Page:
When a potential customer wants to engage your services and they ask you to send them a proposal, what do you do? Do you give them a dollar amount on the spot? In this article, we’ll explore how to make proposal writing more manageable by using business proposal templates.
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7 good sources of business proposal templates
If you’re not winning as many jobs as you want, consider amping up your pitch with a professional-looking proposal. Here are seven places to find a template (most are free).
- Microsoft Word.
- Apple Pages.
- Google Docs.
- Proposify (paid).
- Better Proposals (paid).
Once you’ve checked out our suggested templates, keep reading for a list of key sections all proposal should have.
What is a business proposal?
Think of a business proposal as a charismatic salesperson who is helpful, knowledgeable and tuned-in to what the customer needs. A written proposal introduces you and your services to the customer by showcasing your talents and personality. It’s a sales tool, and its purpose is to persuade a potential client to pick you.
Where a quote outlines what services you will provide and the price you’ll charge, a proposal sells your value and starts to build a relationship with the customer before they say yes.
Where you can find (mostly free) proposal templates
There’s no need to spend valuable time (or money) creating a proposal design from scratch. There are free templates that are easy to personalise by changing the photos, colours and text to match the project.
To access templates in Google Docs, you may need to install the Drive Template Gallery.
Which proposal template should you choose?
To be honest, the templates are similar. It’s the software that varies.
Many businesses use Microsoft Word or Google Docs to create simple and effective proposals.
Don’t let anyone tell you that creating proposals this way is only for newbies.
There are a lot of long-standing businesses that build their business proposals with these everyday tools.
If you have basic design skills, Canva is a free and easy-to-learn program that allows you to add graphics and photos to design a professional-looking proposal. Canva offers free photography and graphics that you can use to sharpen your proposal.
Paid tools offer more features
Subscription-based tools offer additional features that will help reduce your admin time. Qwilr is a popular option for those who want a posh-looking proposal that’s uncomplicated. It has features that make it convenient for the client to accept your proposal — they can even pay the deposit directly.
There are other paid online proposal tools to consider, like:
- Better Proposals
Most of them offer a free trial period before you subscribe, so you can try them and see which one you like before you commit.
What you should include in a business proposal
Business proposals will vary in length depending on your services and the complexity of the project. There’s not a one-size-fits-all proposal format, but there are key things every proposal should include:
Here you should feature photos or graphics that look professional and are in keeping with your business image. Include your logo (learn how to make one here) and contact details as well as the client’s business name.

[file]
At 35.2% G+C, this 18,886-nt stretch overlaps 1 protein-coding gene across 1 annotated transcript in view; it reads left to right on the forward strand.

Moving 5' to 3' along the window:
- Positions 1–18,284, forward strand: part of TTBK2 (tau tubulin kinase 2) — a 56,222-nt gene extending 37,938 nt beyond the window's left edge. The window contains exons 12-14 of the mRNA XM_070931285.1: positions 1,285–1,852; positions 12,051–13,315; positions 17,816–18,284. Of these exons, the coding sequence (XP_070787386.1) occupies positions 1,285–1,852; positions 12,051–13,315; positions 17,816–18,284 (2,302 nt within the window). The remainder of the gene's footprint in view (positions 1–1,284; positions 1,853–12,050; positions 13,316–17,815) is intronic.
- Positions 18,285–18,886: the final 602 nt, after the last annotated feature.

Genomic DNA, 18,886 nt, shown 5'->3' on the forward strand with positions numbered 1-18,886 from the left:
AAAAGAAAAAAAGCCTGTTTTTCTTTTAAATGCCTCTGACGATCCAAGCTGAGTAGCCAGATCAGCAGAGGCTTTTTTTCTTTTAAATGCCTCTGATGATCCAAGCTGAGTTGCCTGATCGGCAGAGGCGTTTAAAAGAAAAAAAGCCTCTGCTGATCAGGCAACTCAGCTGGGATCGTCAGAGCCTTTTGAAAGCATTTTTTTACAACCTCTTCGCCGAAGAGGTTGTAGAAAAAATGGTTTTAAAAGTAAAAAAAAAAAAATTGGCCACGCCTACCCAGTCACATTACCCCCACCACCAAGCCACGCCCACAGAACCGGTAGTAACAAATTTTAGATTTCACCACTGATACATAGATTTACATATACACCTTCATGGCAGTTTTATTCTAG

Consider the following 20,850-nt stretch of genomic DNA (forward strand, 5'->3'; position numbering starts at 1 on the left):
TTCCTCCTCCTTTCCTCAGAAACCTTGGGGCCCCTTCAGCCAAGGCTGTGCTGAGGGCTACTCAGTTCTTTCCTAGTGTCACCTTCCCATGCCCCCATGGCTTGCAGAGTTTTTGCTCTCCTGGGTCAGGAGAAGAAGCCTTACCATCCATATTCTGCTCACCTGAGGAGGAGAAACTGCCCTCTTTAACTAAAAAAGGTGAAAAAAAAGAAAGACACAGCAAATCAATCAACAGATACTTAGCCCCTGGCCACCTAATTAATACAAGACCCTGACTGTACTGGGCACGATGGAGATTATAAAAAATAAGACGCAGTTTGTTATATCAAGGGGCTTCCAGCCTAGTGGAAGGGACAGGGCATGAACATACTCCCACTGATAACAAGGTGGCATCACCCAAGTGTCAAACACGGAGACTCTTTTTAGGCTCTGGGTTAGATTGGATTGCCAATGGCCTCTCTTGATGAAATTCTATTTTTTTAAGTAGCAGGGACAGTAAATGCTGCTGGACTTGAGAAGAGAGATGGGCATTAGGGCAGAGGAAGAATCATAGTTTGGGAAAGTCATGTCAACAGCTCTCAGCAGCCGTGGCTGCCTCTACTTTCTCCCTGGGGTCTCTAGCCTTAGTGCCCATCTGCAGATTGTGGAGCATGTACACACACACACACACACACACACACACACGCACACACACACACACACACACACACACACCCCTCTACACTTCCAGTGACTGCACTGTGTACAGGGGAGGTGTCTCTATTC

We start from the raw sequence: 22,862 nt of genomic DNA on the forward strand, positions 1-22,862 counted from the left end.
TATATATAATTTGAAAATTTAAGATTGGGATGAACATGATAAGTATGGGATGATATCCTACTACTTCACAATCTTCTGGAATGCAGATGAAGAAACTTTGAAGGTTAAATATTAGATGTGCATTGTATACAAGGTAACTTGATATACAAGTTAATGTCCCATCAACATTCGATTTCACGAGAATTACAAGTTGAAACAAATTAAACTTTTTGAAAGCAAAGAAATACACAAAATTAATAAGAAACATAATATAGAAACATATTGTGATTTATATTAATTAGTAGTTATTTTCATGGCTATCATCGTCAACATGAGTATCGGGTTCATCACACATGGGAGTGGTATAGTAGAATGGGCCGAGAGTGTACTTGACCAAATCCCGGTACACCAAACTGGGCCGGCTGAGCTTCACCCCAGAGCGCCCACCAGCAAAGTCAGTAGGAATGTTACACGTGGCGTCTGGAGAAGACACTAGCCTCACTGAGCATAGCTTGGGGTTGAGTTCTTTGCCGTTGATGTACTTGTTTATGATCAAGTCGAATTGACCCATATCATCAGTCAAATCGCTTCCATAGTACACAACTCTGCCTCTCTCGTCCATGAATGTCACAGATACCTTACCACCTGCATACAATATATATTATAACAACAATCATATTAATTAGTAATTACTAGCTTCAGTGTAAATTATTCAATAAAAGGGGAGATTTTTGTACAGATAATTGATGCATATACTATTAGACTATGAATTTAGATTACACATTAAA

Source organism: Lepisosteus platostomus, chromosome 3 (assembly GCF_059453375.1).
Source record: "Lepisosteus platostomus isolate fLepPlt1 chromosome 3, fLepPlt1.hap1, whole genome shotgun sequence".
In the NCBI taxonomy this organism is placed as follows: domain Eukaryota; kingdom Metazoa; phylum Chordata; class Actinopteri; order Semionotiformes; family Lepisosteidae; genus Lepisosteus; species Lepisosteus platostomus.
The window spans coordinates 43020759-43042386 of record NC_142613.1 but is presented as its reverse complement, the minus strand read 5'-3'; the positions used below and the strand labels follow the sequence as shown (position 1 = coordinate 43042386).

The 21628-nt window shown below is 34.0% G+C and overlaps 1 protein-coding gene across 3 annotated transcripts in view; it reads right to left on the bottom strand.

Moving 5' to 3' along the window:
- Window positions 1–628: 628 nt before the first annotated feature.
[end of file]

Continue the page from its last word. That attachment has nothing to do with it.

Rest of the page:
Address the client by name and thank them for their consideration. Explain what they are about to read.
Show that you understand what outcome they are trying to achieve.
Wow them with your experience and knowledge of their business. This is a good place to share samples of similar projects you’ve completed successfully for others.
Introduce them to your team or if it’s just you, tell them more about you.
Let them know how you work and what timelines they can expect.
Keep your fees straightforward and consider offering bundled services to show value.
Terms and Conditions
Don’t overlook this section. It’s important to protect yourself by explaining the rules and telling the client what your payment terms and fees are up-front.
Allow space where the client can sign to accept the proposal and enter a contractual agreement with you.
A few tips on writing business proposals that win clients:
- Make it visually appealing, adding photos and tables when appropriate
- Keep text short and in consumable chunks
- When appropriate, pull content from your website, brochures and social media posts
- Follow your business personality, voice and tone
- Avoid jargon
- Include testimonials from past or current clients
- Ask a proofreader to check your work
- Save your proposal in PDF format, as it’s easier for clients to open
Read more here about how to write winning proposals.
Where to start
Start with a program you already know and use.
If you’re comfortable with Canva, I highly recommend it. You can smoothly customise your document to reflect your business personality. You can also create a professional proposal using Microsoft Word, Apple Pages or Google Docs.
If you’re trying to streamline your admin tasks and want a tool that can process accepted proposals, initiate payment and integrate with your accounting system, consider a paid subscription to Qwilr, Better Proposals or Proposify.
Whichever tool you choose, remember to think about what your client needs to make a decision. Show them how you can solve their problems, and you’ll be on your way to winning more jobs.
This post does not represent an endorsement of any of the products mentioned here. Information was accurate as of publication date.